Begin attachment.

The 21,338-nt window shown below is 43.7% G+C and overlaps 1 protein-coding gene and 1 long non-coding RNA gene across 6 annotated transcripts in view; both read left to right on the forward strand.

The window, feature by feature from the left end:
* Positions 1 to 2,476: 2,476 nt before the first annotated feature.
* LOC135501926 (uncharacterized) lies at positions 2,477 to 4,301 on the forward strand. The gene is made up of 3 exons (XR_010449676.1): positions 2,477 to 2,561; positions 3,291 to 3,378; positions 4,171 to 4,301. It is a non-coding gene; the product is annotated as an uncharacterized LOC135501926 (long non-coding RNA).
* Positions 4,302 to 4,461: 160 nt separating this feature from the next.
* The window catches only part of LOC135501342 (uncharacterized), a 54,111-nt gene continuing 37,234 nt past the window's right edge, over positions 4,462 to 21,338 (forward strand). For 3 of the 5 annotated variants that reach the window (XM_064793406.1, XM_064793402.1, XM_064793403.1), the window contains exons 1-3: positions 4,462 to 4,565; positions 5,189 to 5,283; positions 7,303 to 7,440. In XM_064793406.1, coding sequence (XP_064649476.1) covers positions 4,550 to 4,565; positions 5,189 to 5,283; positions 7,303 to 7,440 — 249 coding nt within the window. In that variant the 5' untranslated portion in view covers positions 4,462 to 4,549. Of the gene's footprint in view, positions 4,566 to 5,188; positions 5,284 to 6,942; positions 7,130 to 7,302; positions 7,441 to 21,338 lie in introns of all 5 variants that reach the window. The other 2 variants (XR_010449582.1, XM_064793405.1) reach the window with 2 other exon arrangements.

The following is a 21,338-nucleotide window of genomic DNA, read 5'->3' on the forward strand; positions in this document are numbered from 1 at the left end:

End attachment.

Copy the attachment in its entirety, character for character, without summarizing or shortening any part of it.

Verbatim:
The 21,338-nt window shown below is 43.7% G+C and overlaps 1 protein-coding gene and 1 long non-coding RNA gene across 6 annotated transcripts in view; both read left to right on the forward strand.

The window, feature by feature from the left end:
* Positions 1 to 2,476: 2,476 nt before the first annotated feature.
* LOC135501926 (uncharacterized) lies at positions 2,477 to 4,301 on the forward strand. The gene is made up of 3 exons (XR_010449676.1): positions 2,477 to 2,561; positions 3,291 to 3,378; positions 4,171 to 4,301. It is a non-coding gene; the product is annotated as an uncharacterized LOC135501926 (long non-coding RNA).
* Positions 4,302 to 4,461: 160 nt separating this feature from the next.
* The window catches only part of LOC135501342 (uncharacterized), a 54,111-nt gene continuing 37,234 nt past the window's right edge, over positions 4,462 to 21,338 (forward strand). For 3 of the 5 annotated variants that reach the window (XM_064793406.1, XM_064793402.1, XM_064793403.1), the window contains exons 1-3: positions 4,462 to 4,565; positions 5,189 to 5,283; positions 7,303 to 7,440. In XM_064793406.1, coding sequence (XP_064649476.1) covers positions 4,550 to 4,565; positions 5,189 to 5,283; positions 7,303 to 7,440 — 249 coding nt within the window. In that variant the 5' untranslated portion in view covers positions 4,462 to 4,549. Of the gene's footprint in view, positions 4,566 to 5,188; positions 5,284 to 6,942; positions 7,130 to 7,302; positions 7,441 to 21,338 lie in introns of all 5 variants that reach the window. The other 2 variants (XR_010449582.1, XM_064793405.1) reach the window with 2 other exon arrangements.

The following is a 21,338-nucleotide window of genomic DNA, read 5'->3' on the forward strand; positions in this document are numbered from 1 at the left end: